I was writing a sort of revision sheet the other day, and I’d written the questions in a sensible order, but wanted to shuffle them randomly so that students wouldn’t know what’s coming next.
This is not the kind of thing Microsoft Word was built for.
I decided to start a list with the first question I’d written, and decide whether to put the next question before or after it. I’d then do something similar with the next question, until they were randomly arranged. I pulled out a coin… and realised it wouldn’t work like that.
You see, I wanted the third question I’d written to be equally likely to land up in slot 1, 2 or 3. If I tossed a coin for each decision, it’d be in slot 1 half the time and the other two slots a quarter of the time. This, of course, was unacceptable.
I got hold of a trusty pocket calculator with a Rnd# function on it. Never mind my computer also has one of those; this was important. And I figured out how to do it, after an embarrassingly long spell of thinking. Longer, in fact, than it would have taken me to write them all out by hand on notecards, shuffle them, and type them out again.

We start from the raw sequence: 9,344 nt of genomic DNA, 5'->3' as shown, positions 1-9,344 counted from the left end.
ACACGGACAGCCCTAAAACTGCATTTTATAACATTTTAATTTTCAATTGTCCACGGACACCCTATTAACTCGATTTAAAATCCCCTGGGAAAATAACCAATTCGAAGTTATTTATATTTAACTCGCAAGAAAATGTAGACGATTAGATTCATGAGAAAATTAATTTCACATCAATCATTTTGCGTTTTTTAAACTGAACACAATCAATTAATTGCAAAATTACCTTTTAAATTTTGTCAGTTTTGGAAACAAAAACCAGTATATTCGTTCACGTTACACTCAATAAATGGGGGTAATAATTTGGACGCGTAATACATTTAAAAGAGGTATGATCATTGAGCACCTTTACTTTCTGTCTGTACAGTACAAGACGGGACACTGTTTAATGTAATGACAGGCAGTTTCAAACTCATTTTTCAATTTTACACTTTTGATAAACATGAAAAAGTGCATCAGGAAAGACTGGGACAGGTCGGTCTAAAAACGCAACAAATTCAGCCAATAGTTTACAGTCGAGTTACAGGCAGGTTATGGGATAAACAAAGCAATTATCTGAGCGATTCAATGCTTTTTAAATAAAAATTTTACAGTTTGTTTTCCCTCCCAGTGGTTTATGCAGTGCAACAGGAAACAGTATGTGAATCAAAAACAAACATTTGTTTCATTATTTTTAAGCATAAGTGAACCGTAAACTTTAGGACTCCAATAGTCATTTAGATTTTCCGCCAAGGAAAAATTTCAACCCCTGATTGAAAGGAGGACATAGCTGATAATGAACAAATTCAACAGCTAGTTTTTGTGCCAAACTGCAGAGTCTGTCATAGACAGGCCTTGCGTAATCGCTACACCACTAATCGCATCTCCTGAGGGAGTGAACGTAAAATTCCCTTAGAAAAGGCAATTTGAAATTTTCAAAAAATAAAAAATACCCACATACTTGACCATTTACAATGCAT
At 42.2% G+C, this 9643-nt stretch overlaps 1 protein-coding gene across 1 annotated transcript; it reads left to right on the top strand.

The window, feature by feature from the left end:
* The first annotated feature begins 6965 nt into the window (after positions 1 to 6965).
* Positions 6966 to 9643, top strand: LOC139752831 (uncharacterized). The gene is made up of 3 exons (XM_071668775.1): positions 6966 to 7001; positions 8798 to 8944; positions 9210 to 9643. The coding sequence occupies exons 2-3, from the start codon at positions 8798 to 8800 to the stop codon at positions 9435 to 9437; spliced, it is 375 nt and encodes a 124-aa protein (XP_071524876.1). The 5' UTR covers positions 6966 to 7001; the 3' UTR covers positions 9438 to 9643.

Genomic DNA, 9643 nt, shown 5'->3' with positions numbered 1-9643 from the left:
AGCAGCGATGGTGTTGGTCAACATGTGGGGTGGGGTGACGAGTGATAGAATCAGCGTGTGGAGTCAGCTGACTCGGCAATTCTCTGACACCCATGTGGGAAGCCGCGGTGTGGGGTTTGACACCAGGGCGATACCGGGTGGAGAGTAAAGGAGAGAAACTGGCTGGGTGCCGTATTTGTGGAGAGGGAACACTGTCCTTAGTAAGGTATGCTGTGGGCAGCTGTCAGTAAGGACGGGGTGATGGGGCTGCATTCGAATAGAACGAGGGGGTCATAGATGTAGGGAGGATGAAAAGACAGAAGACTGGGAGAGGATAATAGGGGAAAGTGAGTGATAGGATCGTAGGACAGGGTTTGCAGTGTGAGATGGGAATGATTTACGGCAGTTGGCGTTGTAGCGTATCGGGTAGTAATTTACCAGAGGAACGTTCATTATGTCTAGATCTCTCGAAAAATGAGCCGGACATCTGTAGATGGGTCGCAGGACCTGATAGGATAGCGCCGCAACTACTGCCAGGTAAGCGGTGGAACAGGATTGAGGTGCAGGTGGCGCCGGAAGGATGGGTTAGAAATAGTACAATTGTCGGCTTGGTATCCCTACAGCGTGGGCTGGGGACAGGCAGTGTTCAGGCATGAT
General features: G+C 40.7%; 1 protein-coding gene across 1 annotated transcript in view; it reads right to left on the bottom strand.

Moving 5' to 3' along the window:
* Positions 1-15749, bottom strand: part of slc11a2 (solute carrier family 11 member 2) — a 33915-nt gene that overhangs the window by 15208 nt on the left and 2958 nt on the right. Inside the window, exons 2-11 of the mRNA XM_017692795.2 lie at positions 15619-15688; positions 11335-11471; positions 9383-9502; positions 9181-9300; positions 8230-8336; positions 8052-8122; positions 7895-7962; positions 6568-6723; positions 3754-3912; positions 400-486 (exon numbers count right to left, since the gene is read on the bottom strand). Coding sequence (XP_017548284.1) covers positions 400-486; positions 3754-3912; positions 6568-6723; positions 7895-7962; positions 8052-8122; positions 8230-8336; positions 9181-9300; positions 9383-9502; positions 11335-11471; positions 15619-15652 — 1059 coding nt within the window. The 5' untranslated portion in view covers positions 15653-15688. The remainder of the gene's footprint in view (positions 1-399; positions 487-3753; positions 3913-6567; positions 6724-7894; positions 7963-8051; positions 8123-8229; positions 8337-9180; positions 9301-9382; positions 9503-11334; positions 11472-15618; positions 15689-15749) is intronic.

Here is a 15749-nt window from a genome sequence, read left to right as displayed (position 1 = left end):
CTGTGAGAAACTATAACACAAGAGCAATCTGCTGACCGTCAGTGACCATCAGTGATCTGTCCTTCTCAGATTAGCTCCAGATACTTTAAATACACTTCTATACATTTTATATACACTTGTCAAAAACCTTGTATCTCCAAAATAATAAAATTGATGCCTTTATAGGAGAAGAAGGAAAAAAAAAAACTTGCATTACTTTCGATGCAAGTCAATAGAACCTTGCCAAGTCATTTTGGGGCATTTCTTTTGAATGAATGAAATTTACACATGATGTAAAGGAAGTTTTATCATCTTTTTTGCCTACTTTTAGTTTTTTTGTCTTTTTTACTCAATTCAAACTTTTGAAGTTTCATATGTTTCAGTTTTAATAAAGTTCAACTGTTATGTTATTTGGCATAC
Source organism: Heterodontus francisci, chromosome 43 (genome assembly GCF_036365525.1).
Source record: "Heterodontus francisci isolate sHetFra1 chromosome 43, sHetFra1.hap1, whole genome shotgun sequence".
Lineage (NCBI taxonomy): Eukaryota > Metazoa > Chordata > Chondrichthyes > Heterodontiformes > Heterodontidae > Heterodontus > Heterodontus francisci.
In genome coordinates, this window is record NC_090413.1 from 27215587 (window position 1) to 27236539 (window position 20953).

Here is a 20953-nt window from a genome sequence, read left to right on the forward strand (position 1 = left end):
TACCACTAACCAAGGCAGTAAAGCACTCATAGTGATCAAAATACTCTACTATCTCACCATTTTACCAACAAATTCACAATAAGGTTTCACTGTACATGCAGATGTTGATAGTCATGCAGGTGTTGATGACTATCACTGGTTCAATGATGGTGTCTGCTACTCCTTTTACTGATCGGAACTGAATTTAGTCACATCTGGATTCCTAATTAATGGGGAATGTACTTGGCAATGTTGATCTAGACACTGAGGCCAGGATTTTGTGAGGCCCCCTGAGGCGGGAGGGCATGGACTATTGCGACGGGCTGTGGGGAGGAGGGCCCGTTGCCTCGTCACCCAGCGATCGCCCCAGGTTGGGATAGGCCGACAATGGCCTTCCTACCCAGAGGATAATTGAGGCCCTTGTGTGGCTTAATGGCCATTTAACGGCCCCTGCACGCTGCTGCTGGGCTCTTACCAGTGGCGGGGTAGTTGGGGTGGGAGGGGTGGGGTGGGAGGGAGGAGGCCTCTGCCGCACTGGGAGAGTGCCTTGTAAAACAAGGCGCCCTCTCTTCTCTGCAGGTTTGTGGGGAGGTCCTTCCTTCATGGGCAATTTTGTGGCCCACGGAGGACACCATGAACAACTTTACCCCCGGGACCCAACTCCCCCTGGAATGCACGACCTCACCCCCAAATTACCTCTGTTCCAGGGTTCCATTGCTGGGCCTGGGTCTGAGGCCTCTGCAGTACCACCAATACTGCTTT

What I did was, generate a random number and multiply by the number of slots available for the question. I’d ignore any decimal part, add 1, and put the next question in that slot.
For example, If there were two questions in the list, there would be three slots. If Ran# $\times 3$ came out to be 1.686, I’d put the next question in slot 2 (between the questions). Had it been 2.82, I’d have put it at the end; had it been 0.224, I’d have put it at the start.
For the next question, I’d multiply by 4 instead of 3 (there would now be three questions in the list, and four slots to put them in), and so on.
I’m not sure this is the most efficient way to randomly sort a list in this context, but it worked for me. Anyone care to prove the questions were arranged fairly?
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